Bell Canada lays off 1,300 staff, creates new panic in media

 Bell Canada lays off 1,300 staff, creates new panic in media

Image courtesy: Bell

In a shocking development earlier today, Bell Canada announced the layoffs of 1,300 staff across all levels. Bell lays off staff mainly in management positions, which will see a 6% reduction. This will lead to 20% fewer executive roles in the company over 2020. In addition, the company is also closing or selling nine radio stations as it “significantly adapts” how it delivers news. The news has sent jitters through the Canadian media industry, representing the broader stress various players face.

The Canadian Press broke the news first, earlier today. It got access to an internal memo from Richard Gray, Vice President of News at Bell Media. The memo informed employees of the layoffs and closures this morning.

Subsequently, Robert Malcolmson, EVP of Bell and chief legal-regulatory officer had an interview with The Canadian Press. He claimed that Bell’s media division “can’t afford” to carry on with its various brands operating independently of one another. These include CTV National News, BNN, CP24, its local TV news stations, and radio channels.

According to Gray, the strategy called for switching to a unified newsroom approach across brands, enabling more efficiency and collaboration.

Thereafter, Mirko Bibic, President and CEO of BCE Inc. and Bell Canada, published an open letter online. The open letter to Bell staff confirmed the news and provided colour on the background and details of the decision. Bibic mentioned that Bell’s highly competitive industry is unforgiving to those who don’t adapt and shared several internal challenges.

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Layoff and closure action already underway

Six of Bell’s radio stations were already off air as of this noon EDT. These include Funny 1290 Winnipeg, Funny 1060 Calgary, and TSN 1260 Edmonton. In addition, Vancouver’s BNN Bloomberg Radio 1410 and Funny 1040, along with London’s NewsTalk 1290, were also off-air. Bell also plans to sell Hamilton’s AM Radio 1150 and AM 820 and Windsor’s AM 580 to a third party.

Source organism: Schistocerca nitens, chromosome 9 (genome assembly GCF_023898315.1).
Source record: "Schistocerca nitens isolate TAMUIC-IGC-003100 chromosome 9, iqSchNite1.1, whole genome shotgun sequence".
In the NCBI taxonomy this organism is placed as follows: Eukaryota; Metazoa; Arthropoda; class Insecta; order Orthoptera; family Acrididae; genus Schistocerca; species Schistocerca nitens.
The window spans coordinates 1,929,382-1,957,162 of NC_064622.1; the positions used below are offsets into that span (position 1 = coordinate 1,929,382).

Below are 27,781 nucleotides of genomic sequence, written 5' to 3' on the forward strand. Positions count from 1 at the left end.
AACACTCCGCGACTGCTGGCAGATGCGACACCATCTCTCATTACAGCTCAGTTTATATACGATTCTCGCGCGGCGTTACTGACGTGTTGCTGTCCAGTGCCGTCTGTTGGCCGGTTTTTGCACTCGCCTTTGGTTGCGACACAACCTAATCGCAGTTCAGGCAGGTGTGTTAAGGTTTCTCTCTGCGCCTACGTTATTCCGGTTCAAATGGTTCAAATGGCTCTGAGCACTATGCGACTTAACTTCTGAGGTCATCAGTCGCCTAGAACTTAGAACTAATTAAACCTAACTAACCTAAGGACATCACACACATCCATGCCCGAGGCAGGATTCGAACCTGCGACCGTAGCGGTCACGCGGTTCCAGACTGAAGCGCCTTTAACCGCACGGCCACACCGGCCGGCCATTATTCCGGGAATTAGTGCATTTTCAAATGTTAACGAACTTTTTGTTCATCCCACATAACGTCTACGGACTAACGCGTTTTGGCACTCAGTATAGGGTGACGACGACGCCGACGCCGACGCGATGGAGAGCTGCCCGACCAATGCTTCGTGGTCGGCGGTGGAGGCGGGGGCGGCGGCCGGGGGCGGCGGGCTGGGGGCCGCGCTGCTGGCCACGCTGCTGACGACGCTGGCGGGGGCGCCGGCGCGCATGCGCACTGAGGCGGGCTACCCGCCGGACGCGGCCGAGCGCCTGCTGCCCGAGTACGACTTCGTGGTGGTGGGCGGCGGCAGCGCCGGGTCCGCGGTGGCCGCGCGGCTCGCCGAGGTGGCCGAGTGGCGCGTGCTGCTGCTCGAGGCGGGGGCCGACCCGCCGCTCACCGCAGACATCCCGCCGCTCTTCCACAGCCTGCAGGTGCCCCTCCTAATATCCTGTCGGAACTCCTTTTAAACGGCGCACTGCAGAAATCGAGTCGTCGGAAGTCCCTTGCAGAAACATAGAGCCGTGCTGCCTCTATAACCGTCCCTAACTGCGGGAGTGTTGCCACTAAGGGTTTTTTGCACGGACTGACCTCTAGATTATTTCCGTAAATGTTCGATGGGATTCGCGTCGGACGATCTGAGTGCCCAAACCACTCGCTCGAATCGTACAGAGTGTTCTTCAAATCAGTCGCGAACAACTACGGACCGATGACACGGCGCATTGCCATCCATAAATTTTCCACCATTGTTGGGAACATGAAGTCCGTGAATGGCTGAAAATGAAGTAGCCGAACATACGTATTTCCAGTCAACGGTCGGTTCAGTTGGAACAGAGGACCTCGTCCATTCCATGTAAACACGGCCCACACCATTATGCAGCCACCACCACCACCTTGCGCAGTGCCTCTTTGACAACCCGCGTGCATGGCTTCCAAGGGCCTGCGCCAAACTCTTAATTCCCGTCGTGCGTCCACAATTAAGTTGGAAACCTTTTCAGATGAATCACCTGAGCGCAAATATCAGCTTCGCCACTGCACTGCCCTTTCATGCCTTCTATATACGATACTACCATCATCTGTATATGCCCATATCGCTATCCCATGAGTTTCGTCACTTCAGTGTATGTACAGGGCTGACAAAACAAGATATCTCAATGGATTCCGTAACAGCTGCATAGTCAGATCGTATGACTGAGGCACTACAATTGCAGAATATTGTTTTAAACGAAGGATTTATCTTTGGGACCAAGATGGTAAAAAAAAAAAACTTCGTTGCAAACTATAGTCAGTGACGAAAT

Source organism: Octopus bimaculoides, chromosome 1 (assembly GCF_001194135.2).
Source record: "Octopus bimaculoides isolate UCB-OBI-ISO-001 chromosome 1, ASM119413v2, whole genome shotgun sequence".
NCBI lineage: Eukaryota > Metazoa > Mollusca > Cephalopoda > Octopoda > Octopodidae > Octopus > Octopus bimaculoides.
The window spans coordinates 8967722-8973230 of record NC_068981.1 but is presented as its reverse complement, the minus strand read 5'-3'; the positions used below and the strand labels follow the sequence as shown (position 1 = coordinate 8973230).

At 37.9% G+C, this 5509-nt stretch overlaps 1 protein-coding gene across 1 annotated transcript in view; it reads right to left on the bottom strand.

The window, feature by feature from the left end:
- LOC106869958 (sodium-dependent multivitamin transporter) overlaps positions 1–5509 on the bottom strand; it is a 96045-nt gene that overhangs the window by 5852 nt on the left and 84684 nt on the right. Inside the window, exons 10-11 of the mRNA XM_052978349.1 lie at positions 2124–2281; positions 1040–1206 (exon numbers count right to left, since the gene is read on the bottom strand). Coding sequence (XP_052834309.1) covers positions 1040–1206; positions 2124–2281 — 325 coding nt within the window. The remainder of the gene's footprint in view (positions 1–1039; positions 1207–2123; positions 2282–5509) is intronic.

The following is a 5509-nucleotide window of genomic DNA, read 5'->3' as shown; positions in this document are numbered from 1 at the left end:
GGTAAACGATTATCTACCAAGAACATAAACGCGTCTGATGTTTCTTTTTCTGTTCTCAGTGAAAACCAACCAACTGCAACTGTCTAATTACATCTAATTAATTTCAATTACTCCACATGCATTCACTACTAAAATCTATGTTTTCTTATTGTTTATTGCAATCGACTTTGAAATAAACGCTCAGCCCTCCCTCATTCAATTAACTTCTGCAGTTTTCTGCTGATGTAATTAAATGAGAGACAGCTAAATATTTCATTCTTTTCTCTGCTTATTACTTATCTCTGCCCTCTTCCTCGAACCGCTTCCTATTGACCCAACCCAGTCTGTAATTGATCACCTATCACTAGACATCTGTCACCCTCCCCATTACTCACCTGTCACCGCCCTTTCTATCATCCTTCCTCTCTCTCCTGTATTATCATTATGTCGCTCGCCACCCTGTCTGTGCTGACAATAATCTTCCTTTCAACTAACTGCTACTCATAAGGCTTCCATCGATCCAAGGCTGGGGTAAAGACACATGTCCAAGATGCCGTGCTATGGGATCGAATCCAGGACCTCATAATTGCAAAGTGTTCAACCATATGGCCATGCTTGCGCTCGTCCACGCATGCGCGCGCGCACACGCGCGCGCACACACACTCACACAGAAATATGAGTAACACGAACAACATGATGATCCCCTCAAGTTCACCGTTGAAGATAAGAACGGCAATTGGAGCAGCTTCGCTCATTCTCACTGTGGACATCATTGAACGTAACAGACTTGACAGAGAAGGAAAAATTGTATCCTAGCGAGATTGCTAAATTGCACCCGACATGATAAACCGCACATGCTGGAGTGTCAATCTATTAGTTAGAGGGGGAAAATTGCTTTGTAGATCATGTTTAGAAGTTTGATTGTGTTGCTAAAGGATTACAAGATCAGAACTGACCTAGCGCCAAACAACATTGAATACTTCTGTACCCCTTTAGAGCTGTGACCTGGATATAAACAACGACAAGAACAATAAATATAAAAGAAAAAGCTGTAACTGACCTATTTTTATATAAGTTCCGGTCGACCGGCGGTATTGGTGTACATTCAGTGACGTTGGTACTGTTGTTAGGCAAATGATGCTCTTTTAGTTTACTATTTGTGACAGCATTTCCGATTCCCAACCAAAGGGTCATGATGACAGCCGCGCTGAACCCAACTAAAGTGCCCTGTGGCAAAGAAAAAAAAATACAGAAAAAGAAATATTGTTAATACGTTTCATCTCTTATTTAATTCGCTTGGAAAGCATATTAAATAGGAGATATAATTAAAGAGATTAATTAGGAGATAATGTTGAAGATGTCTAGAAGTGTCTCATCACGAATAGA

The bios of several producers and anchors at CTV had already been updated as past employees.

As for some respite, the letter mentions that laid-off staff will get help with career transition and fair severance. Additionally, employees can continue to use Bell’s Employee and Family Assistance, mental health services, online health care, and its health benefits.

Bell Canada has been in a tough spot financially, leading to layoffs

As per the letter, Bell Canada loses over CA$250 million annually in legacy phone revenues. Across Bell Media’s news operations, there are CA$40 million and growing annual operating losses, despite being Canada’s news leader. In addition, the profitability of its radio business has been cut in half since the onset of COVID.

Bibic went on to hint that unfavourable regulations and a challenging economic environment are part of the reason for Bell’s troubles. He said that the above instances were just three examples demonstrating Bell’s necessity to hasten its departure from the traditional business models of telecom and media. Bell must reinvent itself to succeed in today’s harsh economic, regulatory, and competitive climate.

Further, he cited some silver linings that Bell has achieved in recent times, such as the new partnership with Air Canada, content agreement with Warner Bros. Discovery, exclusive agreement through Staples, acquisition of FX Innovation, and the continued rollout of Canada’s most extensive fibre optic and 5G networks. Moreover, Bell will eliminate vacant positions to minimize the layoff impact wherever possible.

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Troubles of Bell Canada not different from US counterparts

According to the May 2023 Challenger Report, which analyses layoffs, the media industry in the United States has reported more than 17,000 cuts so far this year, the biggest year-to-date total in history. Vox Media, CNN, Buzzfeed, Washington Post, NBC, CNBC, and many other known names have made significant job cuts.

On its part, in February 2021, Bell Media laid off 210 employees in Toronto. Bibic also alluded to the same in his letter:

 “The job reductions are consistent with but smaller than similar reductions announced by other leading technology and media companies across North America in recent months.”

Mirko Bibic, President and CEO of BCE Inc. and Bell Canada

In his interview, Malcolmson criticized the CRTC’s “relentless regulatory intervention” that has prioritized steps to lower the cost of telecommunication services at the behest of Ottawa. Despite Canada’s high general inflation rate, he pointed out that the price of wireless service has decreased by around 25%, and the price of broadband high-speed internet has increased by less than 1% over the last three years. He said:

“I think the government’s sort of populist focus on pricing isn’t necessarily in line with current reality, and the government has created an intensely competitive industry structure that they should allow to play out.”

Malcolmson added that Bell has been waiting for regulatory change for years and that the business has opted not to delay making cuts any longer, while awaiting the results of regulatory consultations on those bills. He also stated that the corporation would wait and watch how the regulatory climate develops but did not wholly rule out additional layoffs in the near future.


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